Veteran Feature: Paul Provost

Written by: Brady Drake

Hillsboro Cafe
Years of Service: 12
Branch: United States Marine Corps

What is your story?

I was born in Arizona and lived there for 25 years. I’ve also lived in California for 2 years, Georgia for a year, North Dakota for 3 years and currently live in Minnesota.

I joined the Marine Corps on January 25, 2010, and completed my contract on August 2, 2022, after dropping to the Individual Ready Reserve in October of 2021 to focus on family. Eventually, I hope to return and finish out another eight years once my kids grow a little older and the Cafe can be more self-sustaining.

What does your business do?

We provide quality food and a great atmosphere where the community can gather.

What was your first job once you finished your service?

I worked in retail, offloading trucks for a Kohl’s department store.

What led you to military service?

I was working 3 jobs, attending a community college and running track and field in 2009. After Track practice one day, realized I wanted to join like my best friend since kindergarten did in the Marine Corps. The military was something that had always thought about doing, but I felt like I wanted more of a challenge and to do something to better myself that would have an impact on others at the same time.

Did you take advantage of military benefits when starting your business?

During the time of starting our business, there wasn’t much in terms of military benefits. We of course took advantage of VBOC, and we looked into the Veteran’s Small Business Enhancement Act, but other than that, there weren’t any grants available.

What skill that you learned in your military service do you use most in your business career?

In my last billet, I was the Company Gunnery Sergeant and this helped me focus more on the overall operations, seeing the bigger picture and how to plan for it. I’ve been able to utilize that same mindset with the cafe and help plan for daily, weekly and monthly operations. It also helped in overcoming some of the obstacles that we have faced such as staffing shortages, food shortages and price increases due to inflation. Despite all of this, we have still managed to provide the community with quality food and service for almost the full year that we have owned the cafe. We are still facing some challenges, but are exploring various options that can mitigate these issues, such as: growing more of our own produce, portioning to cut back on waste, making more in-house items like hamburger buns and hash browns for a fraction of the cost it takes to purchase them. We have also started offering convenient services for our patrons like online ordering.

Would you have been able to start a business without your military experience? Why or why not?

It’s hard to say. In hindsight, I can confidently say that the Marine Corps has given me a vast amount of experience and knowledge on how to work under pressure and approach various scenarios, but who knows what other experiences and knowledge I would have acquired during those same 12 years had not been in the service.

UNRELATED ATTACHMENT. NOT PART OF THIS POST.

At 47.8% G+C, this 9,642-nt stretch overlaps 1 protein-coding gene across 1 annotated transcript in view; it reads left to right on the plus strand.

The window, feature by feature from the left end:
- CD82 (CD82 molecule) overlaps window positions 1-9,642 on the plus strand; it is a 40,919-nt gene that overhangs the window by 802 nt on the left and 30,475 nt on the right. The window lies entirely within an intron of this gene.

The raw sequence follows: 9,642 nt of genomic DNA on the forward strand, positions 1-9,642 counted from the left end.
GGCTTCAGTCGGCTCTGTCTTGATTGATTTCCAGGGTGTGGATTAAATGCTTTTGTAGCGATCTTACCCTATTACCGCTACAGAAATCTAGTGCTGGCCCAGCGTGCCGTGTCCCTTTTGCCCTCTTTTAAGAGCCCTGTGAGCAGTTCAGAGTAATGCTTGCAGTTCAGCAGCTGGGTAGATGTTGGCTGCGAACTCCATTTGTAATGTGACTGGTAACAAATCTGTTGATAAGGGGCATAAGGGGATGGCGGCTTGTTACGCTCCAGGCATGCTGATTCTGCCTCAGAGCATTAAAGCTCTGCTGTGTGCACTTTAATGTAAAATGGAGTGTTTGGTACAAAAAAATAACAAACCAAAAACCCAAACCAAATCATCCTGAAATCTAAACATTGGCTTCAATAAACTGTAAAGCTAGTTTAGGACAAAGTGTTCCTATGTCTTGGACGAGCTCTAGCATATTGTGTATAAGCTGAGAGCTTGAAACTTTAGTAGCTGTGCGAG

What words of encouragement do you have for a fellow veteran nervous about taking the plunge into entrepreneurship — or maybe a veteran who started a business and is struggling?

“You are not alone.” These words have so many meanings, being a servicemember, but on the entrepreneurship side of things, there are many of us that have/are/or will be pursuing the same path that you are will be. Reach out to one another and get a different perspective. Maybe the thing you were nervous about someone else overcame with ease and can give you pointers. Maybe you’re struggling with how to track inventory and someone else found an easy-to-use tracking system that’ll help improve the accountability of inventory. Whether you’re just starting or have been in that field for 30+ years, it’s never too late to learn something new or gain a different perspective of how to do things. The only way we can do so is by helping one another out.

Many veterans struggle with finding a sense of purpose when reintegrating into the civilian world. How can getting involved in the business community help with that reintegration process?

I know this because I currently am struggling with this and find myself thinking about the Marine Corps every day. However, we joined the military to make a difference. Whether that difference was in yourself at home or abroad. Others are impacted by our decision to serve. This also goes for being in the business community. Whether you become a restauranteur, obtain a CDL, learn a trade or get involved with any other type of business, find the reason you are passionate about these fields and know that whatever goods or services that you provide you are making a difference in yourself and others. In the military, you are immersed into a brotherhood; getting involved in the business community enables you to also feel that sense of connection with others.

What are some things you would’ve done differently with your business career if given a second chance?

I thoroughly enjoy Lean Six Sigma and helping others learn how they can more effectively operate their businesses and eliminate waste and constraints within the workplace. Perhaps I would have started a consulting firm that would help those that are nervous about taking the plunge or those that are currently struggling to make it past where they are at in their business.
Instagram: thehillsborocafe
Twitter: @thehillsboro

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Brady is the Editorial Director at Spotlight Media in Fargo, ND.